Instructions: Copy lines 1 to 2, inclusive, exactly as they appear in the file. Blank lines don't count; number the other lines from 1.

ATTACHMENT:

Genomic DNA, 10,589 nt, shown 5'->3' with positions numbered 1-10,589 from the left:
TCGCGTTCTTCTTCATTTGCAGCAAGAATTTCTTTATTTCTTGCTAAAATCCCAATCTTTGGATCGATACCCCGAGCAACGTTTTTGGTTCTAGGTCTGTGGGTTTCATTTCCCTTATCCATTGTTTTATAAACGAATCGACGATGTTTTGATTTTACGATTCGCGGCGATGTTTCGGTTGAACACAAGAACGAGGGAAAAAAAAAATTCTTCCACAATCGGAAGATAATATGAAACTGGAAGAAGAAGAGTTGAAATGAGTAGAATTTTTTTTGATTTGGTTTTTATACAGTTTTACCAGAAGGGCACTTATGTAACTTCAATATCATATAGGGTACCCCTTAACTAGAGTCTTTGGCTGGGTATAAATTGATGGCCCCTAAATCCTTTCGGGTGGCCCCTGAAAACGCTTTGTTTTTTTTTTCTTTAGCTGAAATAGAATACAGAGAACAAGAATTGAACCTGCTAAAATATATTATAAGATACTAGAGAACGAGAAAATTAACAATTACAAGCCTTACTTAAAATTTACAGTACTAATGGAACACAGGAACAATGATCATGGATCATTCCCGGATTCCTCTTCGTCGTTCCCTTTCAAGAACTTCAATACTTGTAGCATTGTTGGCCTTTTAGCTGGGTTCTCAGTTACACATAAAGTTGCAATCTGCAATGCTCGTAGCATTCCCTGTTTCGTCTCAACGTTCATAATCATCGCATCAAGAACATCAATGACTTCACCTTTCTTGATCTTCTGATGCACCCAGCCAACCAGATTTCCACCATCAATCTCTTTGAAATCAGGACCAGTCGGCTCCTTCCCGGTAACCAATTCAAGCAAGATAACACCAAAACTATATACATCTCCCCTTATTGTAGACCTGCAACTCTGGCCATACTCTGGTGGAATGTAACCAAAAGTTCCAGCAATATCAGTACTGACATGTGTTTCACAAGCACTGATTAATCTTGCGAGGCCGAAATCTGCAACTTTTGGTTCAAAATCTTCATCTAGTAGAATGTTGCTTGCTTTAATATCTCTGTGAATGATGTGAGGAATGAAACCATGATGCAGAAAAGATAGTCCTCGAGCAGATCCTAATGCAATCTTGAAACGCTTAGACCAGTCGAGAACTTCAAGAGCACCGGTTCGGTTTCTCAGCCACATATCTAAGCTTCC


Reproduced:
Genomic DNA, 10,589 nt, shown 5'->3' with positions numbered 1-10,589 from the left:
TCGCGTTCTTCTTCATTTGCAGCAAGAATTTCTTTATTTCTTGCTAAAATCCCAATCTTTGGATCGATACCCCGAGCAACGTTTTTGGTTCTAGGTCTGTGGGTTTCATTTCCCTTATCCATTGTTTTATAAACGAATCGACGATGTTTTGATTTTACGATTCGCGGCGATGTTTCGGTTGAACACAAGAACGAGGGAAAAAAAAAATTCTTCCACAATCGGAAGATAATATGAAACTGGAAGAAGAAGAGTTGAAATGAGTAGAATTTTTTTTGATTTGGTTTTTATACAGTTTTACCAGAAGGGCACTTATGTAACTTCAATATCATATAGGGTACCCCTTAACTAGAGTCTTTGGCTGGGTATAAATTGATGGCCCCTAAATCCTTTCGGGTGGCCCCTGAAAACGCTTTGTTTTTTTTTTCTTTAGCTGAAATAGAATACAGAGAACAAGAATTGAACCTGCTAAAATATATTATAAGATACTAGAGAACGAGAAAATTAACAATTACAAGCCTTACTTAAAATTTACAGTACTAATGGAACACAGGAACAATGATCATGGATCATTCCCGGATTCCTCTTCGTCGTTCCCTTTCAAGAACTTCAATACTTGTAGCATTGTTGGCCTTTTAGCTGGGTTCTCAGTTACACATAAAGTTGCAATCTGCAATGCTCGTAGCATTCCCTGTTTCGTCTCAACGTTCATAATCATCGCATCAAGAACATCAATGACTTCACCTTTCTTGATCTTCTGATGCACCCAGCCAACCAGATTTCCACCATCAATCTCTTTGAAATCAGGACCAGTCGGCTCCTTCCCGGTAACCAATTCAAGCAAGATAACACCAAAACTATATACATCTCCCCTTATTGTAGACCTGCAACTCTGGCCATACTCTGGTGGAATGTAACCAAAAGTTCCAGCAATATCAGTACTGACATGTGTTTCACAAGCACTGATTAATCTTGCGAGGCCGAAATCTGCAACTTTTGGTTCAAAATCTTCATCTAGTAGAATGTTGCTTGCTTTAATATCTCTGTGAATGATGTGAGGAATGAAACCATGATGCAGAAAAGATAGTCCTCGAGCAGATCCTAATGCAATCTTGAAACGCTTAGACCAGTCGAGAACTTCAAGAGCACCGGTTCGGTTTCTCAGCCACATATCTAAGCTTCC